Canadian Medical Schools Asked to Shift From “Medical Expertise” to Anti-Racism and Social Justice Training – JONATHAN TURLEY

There is a major controversy brewing in Canada over a proposal in the Royal College of Physicians and Surgeons that schools shift from emphasizing “medical expertise” in favor of teaching “anti-racism” and social justice values.An organization of physicians called Do No Harm is opposing the recommendation of the interim report by the college’s Anti-Racism Expert Working Group.

The report states that the new emphasis should center around “values such as anti-oppression, anti-racism, and social justice, rather than medical expertise.” By “de-centering medical expertise,” the anti-racism experts suggest courses focusing on  “anti-racism,” “anti-oppression,” “social justice and equity,” “inclusive compassion,” and “decolonization.” That includes the perils of capitalism and other “power structures”:

“Anti-racism is deeply rooted in anti-oppression, which analyzes the world through the lens of power, including the historical and ongoing structures of racism, white supremacy, settler colonialism, heteropatriarchy, capitalism, ableism, classism, sexism, homophobia, transphobia and more. Anti-racism and antioppression call for action on the manifestations of oppression based on race, ethnicity, religion, sex, gender identity, sexual orientation, socioeconomic status, immigration status and more. “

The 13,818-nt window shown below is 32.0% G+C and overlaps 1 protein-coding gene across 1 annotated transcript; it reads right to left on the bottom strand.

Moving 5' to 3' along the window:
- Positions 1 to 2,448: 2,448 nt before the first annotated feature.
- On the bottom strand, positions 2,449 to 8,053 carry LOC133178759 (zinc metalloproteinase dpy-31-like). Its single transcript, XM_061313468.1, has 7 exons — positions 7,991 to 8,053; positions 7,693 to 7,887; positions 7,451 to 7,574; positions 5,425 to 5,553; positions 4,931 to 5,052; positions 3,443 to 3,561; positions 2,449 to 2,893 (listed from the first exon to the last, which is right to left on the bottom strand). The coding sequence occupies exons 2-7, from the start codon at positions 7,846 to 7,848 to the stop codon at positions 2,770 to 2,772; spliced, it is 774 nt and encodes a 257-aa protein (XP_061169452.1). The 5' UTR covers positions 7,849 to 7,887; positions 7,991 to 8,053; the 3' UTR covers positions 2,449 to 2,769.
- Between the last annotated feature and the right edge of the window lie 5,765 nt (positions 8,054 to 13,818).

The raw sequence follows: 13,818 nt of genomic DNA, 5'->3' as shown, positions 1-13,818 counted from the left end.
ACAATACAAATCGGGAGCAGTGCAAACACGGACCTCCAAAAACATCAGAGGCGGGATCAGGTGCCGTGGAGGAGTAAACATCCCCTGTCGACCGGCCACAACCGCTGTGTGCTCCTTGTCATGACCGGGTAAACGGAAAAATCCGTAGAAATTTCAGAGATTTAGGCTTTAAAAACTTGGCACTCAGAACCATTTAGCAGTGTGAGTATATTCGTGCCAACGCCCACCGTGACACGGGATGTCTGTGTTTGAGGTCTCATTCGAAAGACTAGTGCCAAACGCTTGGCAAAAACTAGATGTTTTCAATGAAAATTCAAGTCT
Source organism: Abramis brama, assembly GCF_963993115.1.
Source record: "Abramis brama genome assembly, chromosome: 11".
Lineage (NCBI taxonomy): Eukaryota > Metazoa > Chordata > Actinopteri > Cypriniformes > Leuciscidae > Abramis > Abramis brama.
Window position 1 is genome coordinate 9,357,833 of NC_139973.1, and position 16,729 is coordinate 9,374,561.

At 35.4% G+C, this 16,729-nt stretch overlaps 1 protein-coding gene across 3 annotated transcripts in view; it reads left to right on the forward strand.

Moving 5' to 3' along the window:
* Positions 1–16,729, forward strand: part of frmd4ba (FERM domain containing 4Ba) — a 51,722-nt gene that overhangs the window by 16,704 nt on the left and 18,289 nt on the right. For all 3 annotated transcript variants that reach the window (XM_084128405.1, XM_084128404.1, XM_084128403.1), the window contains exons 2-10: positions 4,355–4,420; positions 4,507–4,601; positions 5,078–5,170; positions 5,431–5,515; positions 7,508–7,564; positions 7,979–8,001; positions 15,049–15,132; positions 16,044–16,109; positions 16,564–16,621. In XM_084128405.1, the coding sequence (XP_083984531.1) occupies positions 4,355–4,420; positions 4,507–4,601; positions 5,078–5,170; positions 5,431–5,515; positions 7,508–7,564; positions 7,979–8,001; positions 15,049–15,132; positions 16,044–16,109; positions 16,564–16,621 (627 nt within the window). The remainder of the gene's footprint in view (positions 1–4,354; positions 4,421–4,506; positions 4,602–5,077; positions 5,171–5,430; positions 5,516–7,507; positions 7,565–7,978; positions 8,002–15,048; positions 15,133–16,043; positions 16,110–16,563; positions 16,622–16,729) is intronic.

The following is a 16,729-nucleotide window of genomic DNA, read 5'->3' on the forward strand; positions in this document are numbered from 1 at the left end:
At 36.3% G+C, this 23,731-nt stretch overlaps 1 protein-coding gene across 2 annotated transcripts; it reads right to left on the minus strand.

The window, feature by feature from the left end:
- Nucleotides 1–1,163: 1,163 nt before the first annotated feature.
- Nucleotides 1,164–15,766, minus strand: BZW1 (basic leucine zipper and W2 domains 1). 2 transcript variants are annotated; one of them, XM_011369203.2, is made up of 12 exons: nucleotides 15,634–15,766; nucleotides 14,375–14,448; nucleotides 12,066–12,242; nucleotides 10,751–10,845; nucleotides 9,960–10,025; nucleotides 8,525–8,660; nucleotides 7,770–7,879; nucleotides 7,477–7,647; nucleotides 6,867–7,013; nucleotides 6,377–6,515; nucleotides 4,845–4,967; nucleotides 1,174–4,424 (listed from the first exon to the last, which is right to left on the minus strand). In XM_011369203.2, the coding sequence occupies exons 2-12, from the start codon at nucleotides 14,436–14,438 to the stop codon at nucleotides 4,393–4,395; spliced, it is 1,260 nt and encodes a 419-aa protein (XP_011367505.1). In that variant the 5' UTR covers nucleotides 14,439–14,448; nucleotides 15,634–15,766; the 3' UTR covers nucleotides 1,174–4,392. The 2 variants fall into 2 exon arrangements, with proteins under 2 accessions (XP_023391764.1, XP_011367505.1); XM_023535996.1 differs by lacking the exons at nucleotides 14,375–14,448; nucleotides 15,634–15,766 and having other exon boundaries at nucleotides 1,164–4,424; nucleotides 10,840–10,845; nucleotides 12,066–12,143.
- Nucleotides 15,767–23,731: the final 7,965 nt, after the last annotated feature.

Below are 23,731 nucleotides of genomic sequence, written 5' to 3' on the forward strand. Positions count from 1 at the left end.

In a separate report, the group has also opposed U.S. medical schools filtering out applicants who opposed DEI values. The group states that it found that “the admissions process at 50 of the top-ranked medical schools found that 36 asked applicants their views on, or experience in, DEI efforts” to “screen out dissenters.”

Most U.S. medical schools currently have some DEI and diversity courses incorporated into their curriculums. Some now give an alternative hippocratic oath pledging social justice and anti-racist action.

It is not clear how much of the traditional curriculum would be displaced under the recommendation in Canada. With a kid in his first-year of medical school at Georgetown, I am amazed at the overwhelming burden on these students in taking these medical courses. The first year curriculum seems an all-consuming effort to cover the basic medical jargon, training, and science. I cannot imagine shoe-horning other subjects into that dense coverage or what would be jettisoned to make room for the new emphasis.

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